Pop Music Spells Freedom, Really, In Morse Code!

It's the story of a Columbian colonel, a Miami ad man, long-time hostages and the music of freedom. Colonel Espejo was running out of opportunities to rescue hostages held by the rural FARC, sometimes for more than a decade, so he turned to an ad man with a long-standing grudge against the guerillas to design a way to communicate. In the rural areas, hostages are often allowed to listen to the radio. In fact, there's a weekly show called “Voices of Kidnapping” that allows families 30-second slots for dedications to their captive loved ones. But this was something different. This fascinating story has loads of interesting tidbits, and you should read the whole thing written by Jeff Maysh at The Verge, but here's a bit:

Word quickly got around the studio that the military wanted to produce a song so popular it would enterr the “Lista 40” — Colombia’s Billboard charts. Producer Carlos Portela, 34, thought they were nuts.

“But they were deadly serious, and explained it was a secret project,” says Portela, who wears an eyebrow ring and produces music for beer commercials…

With the help of a military policeman skilled in Morse, they coded the message: “19 people rescued. You are next. Don’t lose hope.” It was a signal to boost morale and indicate that help was nearby. Portela wrote the song and the lyrics with composer Amaury Hernandez, creating a thinly-veiled ballad about life as a hostage: “In the middle of the night / Thinking about what I love the most / I feel the need to sing… About how much I miss them.” He even added the lyric, “Listen to this message, brother,” just before the coded message kicks in. The code sounds like a brief synth interlude just after the chorus.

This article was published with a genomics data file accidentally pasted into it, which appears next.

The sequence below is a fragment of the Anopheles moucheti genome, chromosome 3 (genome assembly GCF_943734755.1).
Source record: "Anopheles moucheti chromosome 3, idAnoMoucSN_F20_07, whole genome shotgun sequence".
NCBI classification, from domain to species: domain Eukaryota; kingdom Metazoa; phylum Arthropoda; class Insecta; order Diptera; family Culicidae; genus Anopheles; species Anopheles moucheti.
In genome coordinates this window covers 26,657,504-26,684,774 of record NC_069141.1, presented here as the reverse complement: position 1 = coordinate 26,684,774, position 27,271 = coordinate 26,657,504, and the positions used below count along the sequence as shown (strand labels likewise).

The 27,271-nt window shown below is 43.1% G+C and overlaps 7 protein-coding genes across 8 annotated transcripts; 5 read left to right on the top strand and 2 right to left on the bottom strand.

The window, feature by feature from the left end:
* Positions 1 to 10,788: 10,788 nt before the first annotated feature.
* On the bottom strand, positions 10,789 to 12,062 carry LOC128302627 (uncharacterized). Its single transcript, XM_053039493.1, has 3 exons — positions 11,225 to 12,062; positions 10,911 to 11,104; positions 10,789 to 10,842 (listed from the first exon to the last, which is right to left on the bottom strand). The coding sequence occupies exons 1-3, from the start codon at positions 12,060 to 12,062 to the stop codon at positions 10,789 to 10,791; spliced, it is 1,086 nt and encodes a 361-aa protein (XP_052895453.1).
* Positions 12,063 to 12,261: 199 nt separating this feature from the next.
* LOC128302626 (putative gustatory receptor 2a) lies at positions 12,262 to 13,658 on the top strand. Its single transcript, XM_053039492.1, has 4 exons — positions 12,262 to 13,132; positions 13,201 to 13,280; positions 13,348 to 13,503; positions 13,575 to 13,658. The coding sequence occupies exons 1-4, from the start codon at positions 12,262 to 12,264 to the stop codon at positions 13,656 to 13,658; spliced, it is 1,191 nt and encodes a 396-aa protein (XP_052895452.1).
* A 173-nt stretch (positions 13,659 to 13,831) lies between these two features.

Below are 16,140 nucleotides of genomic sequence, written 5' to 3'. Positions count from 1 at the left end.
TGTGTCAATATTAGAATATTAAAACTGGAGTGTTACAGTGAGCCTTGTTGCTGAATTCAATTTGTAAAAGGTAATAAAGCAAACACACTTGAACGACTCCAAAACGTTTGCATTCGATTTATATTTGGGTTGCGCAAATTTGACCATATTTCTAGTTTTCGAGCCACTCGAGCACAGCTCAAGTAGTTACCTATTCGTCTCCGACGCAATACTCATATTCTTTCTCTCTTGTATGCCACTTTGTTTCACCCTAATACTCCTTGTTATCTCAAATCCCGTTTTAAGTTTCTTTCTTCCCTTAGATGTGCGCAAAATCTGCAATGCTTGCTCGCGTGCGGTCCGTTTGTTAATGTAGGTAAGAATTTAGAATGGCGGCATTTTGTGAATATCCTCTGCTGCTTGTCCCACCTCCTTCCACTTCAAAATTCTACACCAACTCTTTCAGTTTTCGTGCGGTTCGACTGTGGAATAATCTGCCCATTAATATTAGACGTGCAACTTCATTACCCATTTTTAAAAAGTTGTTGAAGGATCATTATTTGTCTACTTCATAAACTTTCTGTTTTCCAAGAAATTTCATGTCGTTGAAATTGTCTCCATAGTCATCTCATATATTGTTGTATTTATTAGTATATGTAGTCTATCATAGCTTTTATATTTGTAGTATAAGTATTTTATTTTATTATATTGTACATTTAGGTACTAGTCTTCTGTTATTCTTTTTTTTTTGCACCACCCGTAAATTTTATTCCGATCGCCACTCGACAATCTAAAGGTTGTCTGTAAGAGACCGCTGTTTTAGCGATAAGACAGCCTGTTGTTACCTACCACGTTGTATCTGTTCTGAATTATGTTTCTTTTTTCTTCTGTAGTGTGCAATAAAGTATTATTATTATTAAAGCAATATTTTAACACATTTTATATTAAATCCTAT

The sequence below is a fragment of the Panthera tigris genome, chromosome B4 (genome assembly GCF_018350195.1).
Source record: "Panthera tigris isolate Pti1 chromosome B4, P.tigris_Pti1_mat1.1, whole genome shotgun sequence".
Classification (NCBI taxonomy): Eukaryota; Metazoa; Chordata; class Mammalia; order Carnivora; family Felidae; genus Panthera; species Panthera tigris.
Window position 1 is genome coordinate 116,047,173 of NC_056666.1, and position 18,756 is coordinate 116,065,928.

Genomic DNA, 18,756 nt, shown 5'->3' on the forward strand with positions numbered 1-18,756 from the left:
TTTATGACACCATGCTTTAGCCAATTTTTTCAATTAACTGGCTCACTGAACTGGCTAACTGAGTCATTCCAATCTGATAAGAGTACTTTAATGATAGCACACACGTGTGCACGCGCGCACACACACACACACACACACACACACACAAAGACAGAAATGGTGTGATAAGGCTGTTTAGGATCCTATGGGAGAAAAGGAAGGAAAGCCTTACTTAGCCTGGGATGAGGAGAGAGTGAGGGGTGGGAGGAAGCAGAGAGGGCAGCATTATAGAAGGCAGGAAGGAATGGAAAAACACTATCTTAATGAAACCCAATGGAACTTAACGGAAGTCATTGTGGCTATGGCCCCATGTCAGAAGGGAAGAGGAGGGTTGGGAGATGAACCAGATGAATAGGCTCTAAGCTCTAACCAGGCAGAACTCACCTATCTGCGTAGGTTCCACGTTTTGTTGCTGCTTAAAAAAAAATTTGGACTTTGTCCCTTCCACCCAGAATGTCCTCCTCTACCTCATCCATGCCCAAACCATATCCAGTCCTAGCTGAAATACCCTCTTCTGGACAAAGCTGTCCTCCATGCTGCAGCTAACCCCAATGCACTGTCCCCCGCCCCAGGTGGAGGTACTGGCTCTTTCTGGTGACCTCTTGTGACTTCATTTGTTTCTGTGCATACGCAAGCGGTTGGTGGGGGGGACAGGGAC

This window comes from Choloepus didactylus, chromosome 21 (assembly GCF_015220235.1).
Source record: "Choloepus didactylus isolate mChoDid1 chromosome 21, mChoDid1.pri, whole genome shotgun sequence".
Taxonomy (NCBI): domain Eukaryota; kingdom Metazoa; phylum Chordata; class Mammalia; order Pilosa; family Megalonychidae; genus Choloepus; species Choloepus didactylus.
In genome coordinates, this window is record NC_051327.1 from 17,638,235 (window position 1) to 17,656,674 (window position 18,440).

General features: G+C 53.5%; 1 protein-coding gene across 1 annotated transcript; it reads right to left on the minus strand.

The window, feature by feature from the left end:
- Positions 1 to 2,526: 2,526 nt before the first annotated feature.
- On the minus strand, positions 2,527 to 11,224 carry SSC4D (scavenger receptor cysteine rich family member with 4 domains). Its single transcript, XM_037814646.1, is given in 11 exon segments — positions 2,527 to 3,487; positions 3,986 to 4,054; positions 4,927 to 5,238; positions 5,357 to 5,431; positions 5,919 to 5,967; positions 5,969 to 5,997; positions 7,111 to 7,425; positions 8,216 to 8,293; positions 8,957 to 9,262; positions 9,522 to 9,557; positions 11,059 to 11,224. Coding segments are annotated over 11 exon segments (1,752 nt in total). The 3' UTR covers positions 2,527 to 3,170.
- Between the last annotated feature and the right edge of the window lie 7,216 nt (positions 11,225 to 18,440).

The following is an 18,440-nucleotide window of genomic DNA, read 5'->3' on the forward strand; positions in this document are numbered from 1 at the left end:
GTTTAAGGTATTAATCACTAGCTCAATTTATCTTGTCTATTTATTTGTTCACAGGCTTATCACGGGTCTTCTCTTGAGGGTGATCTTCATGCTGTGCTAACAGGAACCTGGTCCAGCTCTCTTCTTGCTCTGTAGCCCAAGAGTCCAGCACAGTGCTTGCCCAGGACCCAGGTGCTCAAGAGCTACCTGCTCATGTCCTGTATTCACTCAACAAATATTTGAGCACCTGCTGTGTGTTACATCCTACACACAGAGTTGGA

If you'd like to listen, the code begins at 1:30.

And if you're suddenly feeling you need to catch up on your Morse, here's an online game from Boys' Life game to help.

Illustrations by Allegra Lockstadt.

Comments

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    On mobile phones, a ringtone is a brief audio file played to indicate an incoming call. A contemporary ringtone might consist of several bars of a familiar musical tune. Such ringtones are popular because, in a crowd of people with many cellular phone sets, they make it easy to tell whose phone is calling out for attention.

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